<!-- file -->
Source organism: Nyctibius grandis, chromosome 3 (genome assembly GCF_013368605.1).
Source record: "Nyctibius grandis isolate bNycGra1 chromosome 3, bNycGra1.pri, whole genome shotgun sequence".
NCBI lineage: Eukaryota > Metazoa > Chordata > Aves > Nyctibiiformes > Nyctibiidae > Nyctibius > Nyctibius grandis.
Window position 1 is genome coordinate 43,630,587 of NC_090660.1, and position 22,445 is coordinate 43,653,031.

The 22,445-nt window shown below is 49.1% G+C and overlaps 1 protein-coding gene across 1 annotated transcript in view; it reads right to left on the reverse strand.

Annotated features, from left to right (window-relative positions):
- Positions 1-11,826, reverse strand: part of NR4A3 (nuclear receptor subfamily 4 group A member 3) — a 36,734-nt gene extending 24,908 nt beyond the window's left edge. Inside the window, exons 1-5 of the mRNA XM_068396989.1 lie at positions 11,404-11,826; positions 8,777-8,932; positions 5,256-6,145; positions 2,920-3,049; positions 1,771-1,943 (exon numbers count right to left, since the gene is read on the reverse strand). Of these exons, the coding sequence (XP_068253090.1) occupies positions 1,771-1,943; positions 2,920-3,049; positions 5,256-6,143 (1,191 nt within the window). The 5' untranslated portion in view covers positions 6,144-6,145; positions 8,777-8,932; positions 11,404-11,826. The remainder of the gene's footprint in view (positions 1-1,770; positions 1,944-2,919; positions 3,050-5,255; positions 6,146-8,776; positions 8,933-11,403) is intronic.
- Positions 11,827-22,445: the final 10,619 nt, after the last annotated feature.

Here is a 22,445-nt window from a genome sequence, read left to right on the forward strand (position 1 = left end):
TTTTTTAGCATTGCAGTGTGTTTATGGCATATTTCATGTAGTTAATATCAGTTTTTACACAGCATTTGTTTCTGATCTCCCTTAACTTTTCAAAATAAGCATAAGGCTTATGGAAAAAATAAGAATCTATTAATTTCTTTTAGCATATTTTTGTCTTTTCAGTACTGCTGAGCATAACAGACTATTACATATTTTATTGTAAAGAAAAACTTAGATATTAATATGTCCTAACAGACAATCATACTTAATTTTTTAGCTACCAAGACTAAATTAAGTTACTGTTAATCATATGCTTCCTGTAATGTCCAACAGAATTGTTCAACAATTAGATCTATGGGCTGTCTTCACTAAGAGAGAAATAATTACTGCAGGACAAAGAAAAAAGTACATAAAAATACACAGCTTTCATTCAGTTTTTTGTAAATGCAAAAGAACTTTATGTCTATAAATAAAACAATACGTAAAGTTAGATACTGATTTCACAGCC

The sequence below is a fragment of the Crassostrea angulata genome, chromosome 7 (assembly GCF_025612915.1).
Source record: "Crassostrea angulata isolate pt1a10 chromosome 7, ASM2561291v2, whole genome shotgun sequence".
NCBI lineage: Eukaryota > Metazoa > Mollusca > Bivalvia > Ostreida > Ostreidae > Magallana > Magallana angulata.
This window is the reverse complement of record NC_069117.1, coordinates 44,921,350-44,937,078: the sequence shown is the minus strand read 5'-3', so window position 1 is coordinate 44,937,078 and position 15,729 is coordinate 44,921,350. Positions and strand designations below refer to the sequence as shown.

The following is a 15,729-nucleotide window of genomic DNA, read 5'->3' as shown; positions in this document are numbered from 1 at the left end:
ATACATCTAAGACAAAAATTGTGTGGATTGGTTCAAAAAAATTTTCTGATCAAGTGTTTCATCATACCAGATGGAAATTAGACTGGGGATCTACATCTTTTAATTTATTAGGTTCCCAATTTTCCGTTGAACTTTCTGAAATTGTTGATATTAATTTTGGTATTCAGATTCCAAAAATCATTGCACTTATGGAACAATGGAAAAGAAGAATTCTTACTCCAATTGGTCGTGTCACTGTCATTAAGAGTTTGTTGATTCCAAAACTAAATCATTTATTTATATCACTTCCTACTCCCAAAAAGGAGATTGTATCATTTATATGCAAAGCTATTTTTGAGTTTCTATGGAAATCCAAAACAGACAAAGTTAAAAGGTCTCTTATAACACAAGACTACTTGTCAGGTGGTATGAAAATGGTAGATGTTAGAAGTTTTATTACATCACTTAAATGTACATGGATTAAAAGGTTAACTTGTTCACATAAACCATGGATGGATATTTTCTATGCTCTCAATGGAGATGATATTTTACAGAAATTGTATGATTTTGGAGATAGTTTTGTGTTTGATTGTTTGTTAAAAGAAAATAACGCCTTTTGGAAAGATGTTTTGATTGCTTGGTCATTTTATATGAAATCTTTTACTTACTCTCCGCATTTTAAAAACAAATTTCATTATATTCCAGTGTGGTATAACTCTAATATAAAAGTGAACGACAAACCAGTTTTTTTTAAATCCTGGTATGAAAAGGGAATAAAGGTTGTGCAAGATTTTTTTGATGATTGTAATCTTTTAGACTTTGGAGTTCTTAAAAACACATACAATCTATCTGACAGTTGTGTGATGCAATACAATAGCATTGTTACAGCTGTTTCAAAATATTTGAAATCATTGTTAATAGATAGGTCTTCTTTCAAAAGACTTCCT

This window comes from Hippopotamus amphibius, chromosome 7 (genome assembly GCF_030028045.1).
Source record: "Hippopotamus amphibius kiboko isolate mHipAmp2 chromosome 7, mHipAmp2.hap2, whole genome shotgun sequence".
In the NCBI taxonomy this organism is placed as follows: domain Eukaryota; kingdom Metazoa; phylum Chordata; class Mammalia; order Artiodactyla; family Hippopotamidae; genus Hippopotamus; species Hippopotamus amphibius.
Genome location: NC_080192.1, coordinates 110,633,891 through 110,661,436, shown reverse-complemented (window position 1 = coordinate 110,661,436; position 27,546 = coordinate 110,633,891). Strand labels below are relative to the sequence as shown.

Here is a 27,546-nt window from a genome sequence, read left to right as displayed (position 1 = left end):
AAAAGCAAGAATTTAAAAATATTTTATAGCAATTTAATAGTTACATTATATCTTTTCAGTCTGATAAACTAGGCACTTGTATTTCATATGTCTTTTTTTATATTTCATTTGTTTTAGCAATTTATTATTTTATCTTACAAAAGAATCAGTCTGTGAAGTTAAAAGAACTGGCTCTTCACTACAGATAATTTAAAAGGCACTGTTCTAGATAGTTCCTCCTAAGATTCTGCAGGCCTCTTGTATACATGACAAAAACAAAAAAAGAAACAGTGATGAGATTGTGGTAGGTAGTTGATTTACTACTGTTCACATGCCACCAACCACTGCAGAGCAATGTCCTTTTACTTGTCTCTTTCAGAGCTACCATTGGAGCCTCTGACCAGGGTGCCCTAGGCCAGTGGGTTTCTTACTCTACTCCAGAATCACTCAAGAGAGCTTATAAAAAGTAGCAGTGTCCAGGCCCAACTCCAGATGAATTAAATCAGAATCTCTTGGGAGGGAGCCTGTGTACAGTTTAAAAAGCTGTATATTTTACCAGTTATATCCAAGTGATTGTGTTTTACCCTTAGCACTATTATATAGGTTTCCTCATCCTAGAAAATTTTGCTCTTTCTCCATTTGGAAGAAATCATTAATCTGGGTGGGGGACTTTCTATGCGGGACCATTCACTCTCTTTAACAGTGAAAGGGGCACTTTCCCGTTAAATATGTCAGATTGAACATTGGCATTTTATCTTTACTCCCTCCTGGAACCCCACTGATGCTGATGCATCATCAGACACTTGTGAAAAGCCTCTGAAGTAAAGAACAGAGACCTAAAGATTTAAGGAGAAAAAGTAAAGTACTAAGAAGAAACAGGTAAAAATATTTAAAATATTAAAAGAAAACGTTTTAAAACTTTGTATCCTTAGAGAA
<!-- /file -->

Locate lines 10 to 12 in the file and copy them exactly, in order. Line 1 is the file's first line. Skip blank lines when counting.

TTTTTTAGCATTGCAGTGTGTTTATGGCATATTTCATGTAGTTAATATCAGTTTTTACACAGCATTTGTTTCTGATCTCCCTTAACTTTTCAAAATAAGCATAAGGCTTATGGAAAAAATAAGAATCTATTAATTTCTTTTAGCATATTTTTGTCTTTTCAGTACTGCTGAGCATAACAGACTATTACATATTTTATTGTAAAGAAAAACTTAGATATTAATATGTCCTAACAGACAATCATACTTAATTTTTTAGCTACCAAGACTAAATTAAGTTACTGTTAATCATATGCTTCCTGTAATGTCCAACAGAATTGTTCAACAATTAGATCTATGGGCTGTCTTCACTAAGAGAGAAATAATTACTGCAGGACAAAGAAAAAAGTACATAAAAATACACAGCTTTCATTCAGTTTTTTGTAAATGCAAAAGAACTTTATGTCTATAAATAAAACAATACGTAAAGTTAGATACTGATTTCACAGCC

The sequence below is a fragment of the Crassostrea angulata genome, chromosome 7 (assembly GCF_025612915.1).
Source record: "Crassostrea angulata isolate pt1a10 chromosome 7, ASM2561291v2, whole genome shotgun sequence".